But if the DNC thinks I will just fall into line behind Obama after his poor performance, then they can kiss my ass.  Putting him out there for a second run is easy for the Democrats but I’m not accepting easy from them this year and neither should anyone else. If Obama had run for president on some obscure party ticket and ended up on the ballot in 2008, no one would have voted for him. Go on and do a thought experiment on this.  Imagine Barack Obama running for president as the nominee of the Green party in 2008.  The Green party has had African American candidates before.  Some of them might have been pretty good candidates.  But have you ever seen the media go nuts over a Green party candidate?  Of course not.  If Hillary ran for the Green party in 2008, that would be news. Obama running as a Green in 2008?  Snore. The Green party hasn’t reached the threshold of electoral numbers and victories that would give it the proper gravitas.  Neither has any other obscure established party.   It was only the fact that Obama scored the Democratic party nomination that made him seem like a legitimate and serious candidate.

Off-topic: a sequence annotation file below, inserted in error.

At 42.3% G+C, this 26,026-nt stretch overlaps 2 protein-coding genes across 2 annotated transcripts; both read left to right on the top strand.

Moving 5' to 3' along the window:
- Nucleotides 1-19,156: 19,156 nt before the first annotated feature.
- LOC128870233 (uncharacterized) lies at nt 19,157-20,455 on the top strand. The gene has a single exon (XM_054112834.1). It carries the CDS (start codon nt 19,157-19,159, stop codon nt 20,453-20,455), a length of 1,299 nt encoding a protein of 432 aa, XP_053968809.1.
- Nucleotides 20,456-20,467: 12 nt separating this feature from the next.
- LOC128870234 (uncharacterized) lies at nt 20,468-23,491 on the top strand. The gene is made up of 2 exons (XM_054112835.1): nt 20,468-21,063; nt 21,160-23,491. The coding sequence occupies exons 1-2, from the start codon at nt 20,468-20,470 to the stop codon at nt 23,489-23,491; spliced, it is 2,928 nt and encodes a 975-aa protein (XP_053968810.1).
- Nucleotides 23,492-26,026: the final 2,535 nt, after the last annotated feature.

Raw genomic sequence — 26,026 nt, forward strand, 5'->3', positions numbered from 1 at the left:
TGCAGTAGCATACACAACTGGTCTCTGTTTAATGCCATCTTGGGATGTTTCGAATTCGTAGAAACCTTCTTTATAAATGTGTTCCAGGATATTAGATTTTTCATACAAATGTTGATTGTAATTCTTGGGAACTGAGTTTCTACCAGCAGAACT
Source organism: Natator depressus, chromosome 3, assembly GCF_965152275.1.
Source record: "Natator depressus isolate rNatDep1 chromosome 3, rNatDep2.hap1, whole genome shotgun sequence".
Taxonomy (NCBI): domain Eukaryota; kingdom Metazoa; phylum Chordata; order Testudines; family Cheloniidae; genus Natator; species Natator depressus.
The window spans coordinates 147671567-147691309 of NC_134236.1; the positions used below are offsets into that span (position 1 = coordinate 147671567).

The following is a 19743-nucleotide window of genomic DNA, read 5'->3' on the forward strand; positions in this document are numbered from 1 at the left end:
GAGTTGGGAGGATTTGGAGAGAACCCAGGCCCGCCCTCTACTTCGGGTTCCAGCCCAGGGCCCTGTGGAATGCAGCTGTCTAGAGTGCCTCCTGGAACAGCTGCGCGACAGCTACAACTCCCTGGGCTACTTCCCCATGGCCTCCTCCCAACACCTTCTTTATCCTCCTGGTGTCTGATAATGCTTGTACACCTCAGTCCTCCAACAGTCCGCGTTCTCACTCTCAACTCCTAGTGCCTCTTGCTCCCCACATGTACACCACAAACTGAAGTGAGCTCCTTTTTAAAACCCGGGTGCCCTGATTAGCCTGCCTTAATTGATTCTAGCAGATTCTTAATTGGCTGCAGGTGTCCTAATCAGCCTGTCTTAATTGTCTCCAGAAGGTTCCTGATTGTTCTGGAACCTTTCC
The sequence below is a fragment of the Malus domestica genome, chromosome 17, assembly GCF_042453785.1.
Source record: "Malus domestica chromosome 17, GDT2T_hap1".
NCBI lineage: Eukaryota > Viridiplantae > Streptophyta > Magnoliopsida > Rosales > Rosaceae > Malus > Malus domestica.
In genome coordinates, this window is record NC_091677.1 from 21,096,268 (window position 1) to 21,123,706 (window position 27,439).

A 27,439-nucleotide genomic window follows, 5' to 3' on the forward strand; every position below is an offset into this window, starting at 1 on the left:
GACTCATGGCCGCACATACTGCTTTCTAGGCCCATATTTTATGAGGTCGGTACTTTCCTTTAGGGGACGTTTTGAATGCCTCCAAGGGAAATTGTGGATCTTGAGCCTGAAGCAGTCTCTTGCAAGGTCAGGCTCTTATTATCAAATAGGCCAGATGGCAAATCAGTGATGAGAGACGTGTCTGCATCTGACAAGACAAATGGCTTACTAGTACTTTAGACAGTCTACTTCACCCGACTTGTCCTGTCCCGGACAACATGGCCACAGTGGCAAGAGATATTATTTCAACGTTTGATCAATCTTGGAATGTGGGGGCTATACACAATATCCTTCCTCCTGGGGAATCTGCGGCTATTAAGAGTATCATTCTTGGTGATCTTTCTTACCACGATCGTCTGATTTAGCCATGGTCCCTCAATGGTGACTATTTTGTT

Come to think of it, the “third party test” will now become a part of my criteria for evaluating major party candidates for office during the primaries and general election.  I will now ask myself, if this candidate was running for office on an obscure third party instead of a major party, would I still vote for him or her based on their level of experience, positions on issues and voting record?  If more people had asked themselves this question back in 2008, Hillary would be president right now.  For incumbents, I might apply the Jack Welch “rank and yank” criteria.  On a scale of 1-5, with 5 being best, how does this incumbent stack up against the past 5 presidents?  If he scores a 2 or below, he’s outta there.